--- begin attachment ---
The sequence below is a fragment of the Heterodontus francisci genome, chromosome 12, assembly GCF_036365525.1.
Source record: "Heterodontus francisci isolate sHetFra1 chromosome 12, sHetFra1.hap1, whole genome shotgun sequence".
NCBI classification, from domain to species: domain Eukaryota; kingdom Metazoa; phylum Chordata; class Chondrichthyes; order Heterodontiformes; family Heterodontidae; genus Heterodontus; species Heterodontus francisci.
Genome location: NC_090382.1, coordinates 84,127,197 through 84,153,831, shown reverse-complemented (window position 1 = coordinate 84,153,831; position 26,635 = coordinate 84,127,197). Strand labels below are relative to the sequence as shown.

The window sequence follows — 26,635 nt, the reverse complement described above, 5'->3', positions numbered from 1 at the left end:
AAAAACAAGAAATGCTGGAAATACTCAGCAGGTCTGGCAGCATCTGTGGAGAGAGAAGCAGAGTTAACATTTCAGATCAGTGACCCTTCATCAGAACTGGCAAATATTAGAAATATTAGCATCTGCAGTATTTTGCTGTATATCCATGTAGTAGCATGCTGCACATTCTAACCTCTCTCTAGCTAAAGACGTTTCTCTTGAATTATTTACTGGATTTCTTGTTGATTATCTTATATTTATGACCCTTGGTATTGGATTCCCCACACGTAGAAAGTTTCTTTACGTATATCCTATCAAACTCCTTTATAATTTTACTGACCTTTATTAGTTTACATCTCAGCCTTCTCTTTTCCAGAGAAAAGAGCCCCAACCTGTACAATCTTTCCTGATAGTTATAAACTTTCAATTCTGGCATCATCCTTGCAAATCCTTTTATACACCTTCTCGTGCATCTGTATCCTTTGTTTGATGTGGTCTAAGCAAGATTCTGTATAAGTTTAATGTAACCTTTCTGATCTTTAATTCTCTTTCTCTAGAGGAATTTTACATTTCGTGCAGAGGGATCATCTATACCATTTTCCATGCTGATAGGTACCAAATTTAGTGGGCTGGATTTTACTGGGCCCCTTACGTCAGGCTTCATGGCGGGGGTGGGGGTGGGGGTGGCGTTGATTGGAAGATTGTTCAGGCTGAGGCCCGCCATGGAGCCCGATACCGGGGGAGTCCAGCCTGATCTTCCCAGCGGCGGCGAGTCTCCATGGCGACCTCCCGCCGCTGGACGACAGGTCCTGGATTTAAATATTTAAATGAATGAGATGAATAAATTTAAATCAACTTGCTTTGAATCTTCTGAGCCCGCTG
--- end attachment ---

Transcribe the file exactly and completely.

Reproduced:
The sequence below is a fragment of the Heterodontus francisci genome, chromosome 12, assembly GCF_036365525.1.
Source record: "Heterodontus francisci isolate sHetFra1 chromosome 12, sHetFra1.hap1, whole genome shotgun sequence".
NCBI classification, from domain to species: domain Eukaryota; kingdom Metazoa; phylum Chordata; class Chondrichthyes; order Heterodontiformes; family Heterodontidae; genus Heterodontus; species Heterodontus francisci.
Genome location: NC_090382.1, coordinates 84,127,197 through 84,153,831, shown reverse-complemented (window position 1 = coordinate 84,153,831; position 26,635 = coordinate 84,127,197). Strand labels below are relative to the sequence as shown.

The window sequence follows — 26,635 nt, the reverse complement described above, 5'->3', positions numbered from 1 at the left end:
AAAAACAAGAAATGCTGGAAATACTCAGCAGGTCTGGCAGCATCTGTGGAGAGAGAAGCAGAGTTAACATTTCAGATCAGTGACCCTTCATCAGAACTGGCAAATATTAGAAATATTAGCATCTGCAGTATTTTGCTGTATATCCATGTAGTAGCATGCTGCACATTCTAACCTCTCTCTAGCTAAAGACGTTTCTCTTGAATTATTTACTGGATTTCTTGTTGATTATCTTATATTTATGACCCTTGGTATTGGATTCCCCACACGTAGAAAGTTTCTTTACGTATATCCTATCAAACTCCTTTATAATTTTACTGACCTTTATTAGTTTACATCTCAGCCTTCTCTTTTCCAGAGAAAAGAGCCCCAACCTGTACAATCTTTCCTGATAGTTATAAACTTTCAATTCTGGCATCATCCTTGCAAATCCTTTTATACACCTTCTCGTGCATCTGTATCCTTTGTTTGATGTGGTCTAAGCAAGATTCTGTATAAGTTTAATGTAACCTTTCTGATCTTTAATTCTCTTTCTCTAGAGGAATTTTACATTTCGTGCAGAGGGATCATCTATACCATTTTCCATGCTGATAGGTACCAAATTTAGTGGGCTGGATTTTACTGGGCCCCTTACGTCAGGCTTCATGGCGGGGGTGGGGGTGGGGGTGGCGTTGATTGGAAGATTGTTCAGGCTGAGGCCCGCCATGGAGCCCGATACCGGGGGAGTCCAGCCTGATCTTCCCAGCGGCGGCGAGTCTCCATGGCGACCTCCCGCCGCTGGACGACAGGTCCTGGATTTAAATATTTAAATGAATGAGATGAATAAATTTAAATCAACTTGCTTTGAATCTTCTGAGCCCGCTG